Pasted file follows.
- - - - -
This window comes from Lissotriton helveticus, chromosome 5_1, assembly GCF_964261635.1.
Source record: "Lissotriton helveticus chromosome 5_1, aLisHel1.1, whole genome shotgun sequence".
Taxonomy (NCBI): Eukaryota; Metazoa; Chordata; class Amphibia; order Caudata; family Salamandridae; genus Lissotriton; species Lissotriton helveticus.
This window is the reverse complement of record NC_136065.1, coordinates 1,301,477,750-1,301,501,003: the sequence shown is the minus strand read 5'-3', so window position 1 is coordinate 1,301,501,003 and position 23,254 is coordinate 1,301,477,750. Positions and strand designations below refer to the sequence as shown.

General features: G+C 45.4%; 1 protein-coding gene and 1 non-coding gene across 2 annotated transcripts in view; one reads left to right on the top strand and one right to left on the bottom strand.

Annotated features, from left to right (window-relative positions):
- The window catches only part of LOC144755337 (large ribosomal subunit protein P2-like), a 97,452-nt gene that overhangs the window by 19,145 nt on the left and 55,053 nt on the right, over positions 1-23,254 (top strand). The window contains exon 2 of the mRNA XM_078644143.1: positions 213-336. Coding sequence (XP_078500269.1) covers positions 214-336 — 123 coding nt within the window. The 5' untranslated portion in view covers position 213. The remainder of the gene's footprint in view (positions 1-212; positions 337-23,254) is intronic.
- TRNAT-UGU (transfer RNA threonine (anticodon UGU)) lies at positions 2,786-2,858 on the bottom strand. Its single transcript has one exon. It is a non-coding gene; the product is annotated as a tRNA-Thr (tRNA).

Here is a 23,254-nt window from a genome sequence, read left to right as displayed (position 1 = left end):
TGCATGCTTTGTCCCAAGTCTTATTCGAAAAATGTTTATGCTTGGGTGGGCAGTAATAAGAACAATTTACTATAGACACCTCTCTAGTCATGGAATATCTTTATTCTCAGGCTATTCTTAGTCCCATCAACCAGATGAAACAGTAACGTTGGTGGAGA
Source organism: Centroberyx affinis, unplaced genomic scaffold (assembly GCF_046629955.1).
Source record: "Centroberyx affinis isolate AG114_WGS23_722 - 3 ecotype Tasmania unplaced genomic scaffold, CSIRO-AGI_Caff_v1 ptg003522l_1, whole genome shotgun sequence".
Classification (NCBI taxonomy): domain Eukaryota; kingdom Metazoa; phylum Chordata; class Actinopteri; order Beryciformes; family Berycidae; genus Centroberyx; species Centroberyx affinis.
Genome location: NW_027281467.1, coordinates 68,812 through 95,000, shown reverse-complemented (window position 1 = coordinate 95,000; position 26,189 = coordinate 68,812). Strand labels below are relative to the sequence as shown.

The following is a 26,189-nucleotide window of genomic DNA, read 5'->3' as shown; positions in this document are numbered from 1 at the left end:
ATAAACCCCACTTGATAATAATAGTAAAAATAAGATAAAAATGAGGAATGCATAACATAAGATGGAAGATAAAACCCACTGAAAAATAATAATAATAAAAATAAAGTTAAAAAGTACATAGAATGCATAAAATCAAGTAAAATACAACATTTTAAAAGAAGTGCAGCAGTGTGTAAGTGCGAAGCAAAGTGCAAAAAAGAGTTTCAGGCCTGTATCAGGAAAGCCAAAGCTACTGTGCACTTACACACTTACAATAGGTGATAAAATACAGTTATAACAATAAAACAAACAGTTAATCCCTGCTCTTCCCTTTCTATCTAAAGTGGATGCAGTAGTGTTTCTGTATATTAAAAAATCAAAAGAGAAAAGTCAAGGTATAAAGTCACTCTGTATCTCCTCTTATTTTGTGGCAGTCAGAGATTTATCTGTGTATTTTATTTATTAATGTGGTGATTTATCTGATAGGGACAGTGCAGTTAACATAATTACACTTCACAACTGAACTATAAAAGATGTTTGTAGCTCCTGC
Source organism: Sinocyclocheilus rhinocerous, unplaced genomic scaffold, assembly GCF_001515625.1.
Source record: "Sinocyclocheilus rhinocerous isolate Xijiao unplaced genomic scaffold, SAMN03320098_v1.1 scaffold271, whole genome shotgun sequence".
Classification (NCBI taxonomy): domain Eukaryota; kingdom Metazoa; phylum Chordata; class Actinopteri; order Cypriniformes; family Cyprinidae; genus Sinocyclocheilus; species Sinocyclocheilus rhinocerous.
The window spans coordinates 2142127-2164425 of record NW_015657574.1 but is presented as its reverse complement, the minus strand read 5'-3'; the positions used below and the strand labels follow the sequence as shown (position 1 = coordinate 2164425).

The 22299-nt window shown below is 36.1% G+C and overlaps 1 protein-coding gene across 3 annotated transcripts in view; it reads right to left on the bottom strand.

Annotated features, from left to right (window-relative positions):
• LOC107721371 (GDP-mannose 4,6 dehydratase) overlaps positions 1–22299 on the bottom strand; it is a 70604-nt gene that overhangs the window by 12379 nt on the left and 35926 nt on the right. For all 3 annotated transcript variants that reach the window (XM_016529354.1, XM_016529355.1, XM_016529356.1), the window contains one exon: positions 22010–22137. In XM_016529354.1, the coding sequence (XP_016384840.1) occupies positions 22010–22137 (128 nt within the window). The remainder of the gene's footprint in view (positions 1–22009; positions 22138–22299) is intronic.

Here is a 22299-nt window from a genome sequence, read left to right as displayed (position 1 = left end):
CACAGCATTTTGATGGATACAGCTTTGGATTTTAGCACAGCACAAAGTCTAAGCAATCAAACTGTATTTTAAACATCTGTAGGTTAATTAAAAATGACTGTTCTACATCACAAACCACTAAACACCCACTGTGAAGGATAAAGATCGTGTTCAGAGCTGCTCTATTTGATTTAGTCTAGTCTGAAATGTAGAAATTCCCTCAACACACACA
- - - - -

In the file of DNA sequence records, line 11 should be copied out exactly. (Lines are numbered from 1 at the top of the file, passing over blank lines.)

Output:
Source organism: Centroberyx affinis, unplaced genomic scaffold (assembly GCF_046629955.1).